More often than not, the Trustee wants the trust to pay the costs of defense and while the Beneficiaries can object, most courts will allow that, but will insist the Trustee pay the Trust back if the fiduciary duty was found to be violated.
The standard rules of evidence apply, and the trial is similar to any one encounters in any other case. Usually there is no right to a jury in most probate cases, but there are exceptions.
It is possible in most trusts to have the Trustee petition the court for instructions as to how to handle a particular transaction or matter. The Beneficiaries are given notice and can voice their concerns, but the decision of the court will normally be binding upon the parties and the Trustee nervous about possible litigation may find protection in that relatively inexpensive solution.
Most trusts provide for what fees can be paid for the Trustee services and when those fees are paid. Most courts have schedules as to appropriate fees. It is vital for the Trustee to comply with the trust terms and, if necessary, get court approval before pulling fees out and, as always, keep all Beneficiaries fully advised as to that aspect of trust administration.
The legal process is expensive both in terms of fees and costs and emotional effort. Most trust fights are essentially family fights and the emotions can become deeply involved. One should not enter into such litigation lightly.
The problem often stems from lack of understanding on the part of Trustees as to their actual fiduciary role. Few train to be Trustees, few realize the personal obligations such a role places upon a person, and when one suddenly is operating a business or managing millions of dollars of property, the lack of expertise is often ignored. Some Trustees become self-important, seeming to think that their role grants them uninhibited discretion to operate the trust assets as they wish. Others are ignorant of the restrictions placed upon them and quickly hire family members or friends to operate the business or assets, not bothering to utilize the cost benefit analysis that any business must undertake. Many Trustees are shocked at the time and effort required to perform their tasks and feel that the family or other beneficiaries do not understand the tremendous effort required to be Trustee.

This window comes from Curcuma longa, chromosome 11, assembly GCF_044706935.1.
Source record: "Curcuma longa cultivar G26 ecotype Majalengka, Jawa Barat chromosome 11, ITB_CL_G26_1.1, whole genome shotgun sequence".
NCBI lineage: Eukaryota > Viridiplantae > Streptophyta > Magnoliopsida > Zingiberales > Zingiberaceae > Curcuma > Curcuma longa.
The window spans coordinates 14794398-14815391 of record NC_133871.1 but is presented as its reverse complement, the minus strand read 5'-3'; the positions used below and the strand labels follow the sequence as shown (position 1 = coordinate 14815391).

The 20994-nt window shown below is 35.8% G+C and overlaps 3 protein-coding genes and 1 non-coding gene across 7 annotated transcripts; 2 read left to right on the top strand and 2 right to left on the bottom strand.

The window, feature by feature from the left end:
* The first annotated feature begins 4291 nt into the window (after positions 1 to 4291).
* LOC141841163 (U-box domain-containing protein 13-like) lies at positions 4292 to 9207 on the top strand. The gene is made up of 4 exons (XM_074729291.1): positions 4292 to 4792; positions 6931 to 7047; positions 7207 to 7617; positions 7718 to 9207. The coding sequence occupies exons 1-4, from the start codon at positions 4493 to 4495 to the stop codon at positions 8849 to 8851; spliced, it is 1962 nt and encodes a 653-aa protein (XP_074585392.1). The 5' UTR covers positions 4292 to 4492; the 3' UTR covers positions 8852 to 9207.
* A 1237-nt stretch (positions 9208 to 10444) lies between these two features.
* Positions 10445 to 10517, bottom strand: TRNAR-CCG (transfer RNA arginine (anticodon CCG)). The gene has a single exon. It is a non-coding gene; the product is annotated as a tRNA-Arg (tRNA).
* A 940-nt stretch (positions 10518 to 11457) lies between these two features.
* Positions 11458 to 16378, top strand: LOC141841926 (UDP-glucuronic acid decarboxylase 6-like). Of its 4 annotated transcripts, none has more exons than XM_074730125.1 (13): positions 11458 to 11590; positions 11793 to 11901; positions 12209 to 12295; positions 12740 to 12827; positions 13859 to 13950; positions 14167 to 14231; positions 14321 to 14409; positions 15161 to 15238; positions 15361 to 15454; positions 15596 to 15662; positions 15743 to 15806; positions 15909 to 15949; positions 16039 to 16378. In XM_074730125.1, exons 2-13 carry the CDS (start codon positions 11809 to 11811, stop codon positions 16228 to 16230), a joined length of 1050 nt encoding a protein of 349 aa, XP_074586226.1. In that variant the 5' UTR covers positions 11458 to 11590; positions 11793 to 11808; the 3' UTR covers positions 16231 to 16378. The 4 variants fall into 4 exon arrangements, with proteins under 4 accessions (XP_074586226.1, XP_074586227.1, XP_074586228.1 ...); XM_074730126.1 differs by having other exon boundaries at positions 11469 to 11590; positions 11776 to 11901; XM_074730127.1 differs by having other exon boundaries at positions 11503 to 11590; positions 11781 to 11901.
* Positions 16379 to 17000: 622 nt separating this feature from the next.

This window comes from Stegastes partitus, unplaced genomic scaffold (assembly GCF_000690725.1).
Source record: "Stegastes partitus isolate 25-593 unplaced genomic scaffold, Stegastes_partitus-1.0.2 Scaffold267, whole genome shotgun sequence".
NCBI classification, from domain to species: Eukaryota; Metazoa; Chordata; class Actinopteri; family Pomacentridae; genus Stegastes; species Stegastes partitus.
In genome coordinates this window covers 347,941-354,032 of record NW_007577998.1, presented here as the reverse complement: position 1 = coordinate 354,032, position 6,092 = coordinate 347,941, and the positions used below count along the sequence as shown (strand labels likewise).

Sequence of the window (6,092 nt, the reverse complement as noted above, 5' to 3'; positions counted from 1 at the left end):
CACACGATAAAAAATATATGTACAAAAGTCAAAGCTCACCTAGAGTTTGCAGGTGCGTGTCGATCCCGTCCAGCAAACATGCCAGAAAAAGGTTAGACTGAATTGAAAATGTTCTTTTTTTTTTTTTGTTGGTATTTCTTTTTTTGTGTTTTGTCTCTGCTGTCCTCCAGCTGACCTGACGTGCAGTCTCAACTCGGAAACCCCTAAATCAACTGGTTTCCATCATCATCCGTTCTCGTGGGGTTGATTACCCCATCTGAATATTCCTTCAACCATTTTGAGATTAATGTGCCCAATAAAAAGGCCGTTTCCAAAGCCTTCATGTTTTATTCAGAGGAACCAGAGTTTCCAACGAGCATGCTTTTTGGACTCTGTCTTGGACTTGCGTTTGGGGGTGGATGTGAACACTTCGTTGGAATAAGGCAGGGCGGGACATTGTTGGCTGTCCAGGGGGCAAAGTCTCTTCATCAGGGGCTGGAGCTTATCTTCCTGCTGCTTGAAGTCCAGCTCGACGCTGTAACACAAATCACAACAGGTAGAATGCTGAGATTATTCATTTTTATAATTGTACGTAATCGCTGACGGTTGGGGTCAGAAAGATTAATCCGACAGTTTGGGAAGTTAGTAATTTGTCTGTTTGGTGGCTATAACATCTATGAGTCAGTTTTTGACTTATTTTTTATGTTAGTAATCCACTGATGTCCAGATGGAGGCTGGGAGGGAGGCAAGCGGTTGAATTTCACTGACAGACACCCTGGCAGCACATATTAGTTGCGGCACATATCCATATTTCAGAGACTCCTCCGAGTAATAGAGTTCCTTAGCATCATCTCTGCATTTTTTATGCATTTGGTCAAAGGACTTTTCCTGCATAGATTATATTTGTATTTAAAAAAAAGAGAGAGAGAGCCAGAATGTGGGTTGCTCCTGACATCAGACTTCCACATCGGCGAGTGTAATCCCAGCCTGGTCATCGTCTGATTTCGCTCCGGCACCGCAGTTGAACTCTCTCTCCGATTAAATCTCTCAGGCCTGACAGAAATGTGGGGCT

Conversely, most Beneficiaries do not grasp the extent of work required to be a good Trustee and themselves are ignorant of the appropriate role and responsibility of a Trustee. They see the Trustee defending his or her fees or role as simply grousing and failing to take the Beneficiaries’ objections seriously.
In reality, courts are loathe to second guess a Trustee on business decisions made or the day to day administration of a Trust. It is only when conflicts of interests seem to arise that the courts become determined to investigate and right the situations. Self-dealing is the core aspect of most successful actions against Trustee. Even if negligent rather than intentional, some courts have found such negligence so inappropriate as to justify both removing the Trustee and charging the Trustee to repay the sums wrongfully spent…and perhaps even the Trustee fees previously paid.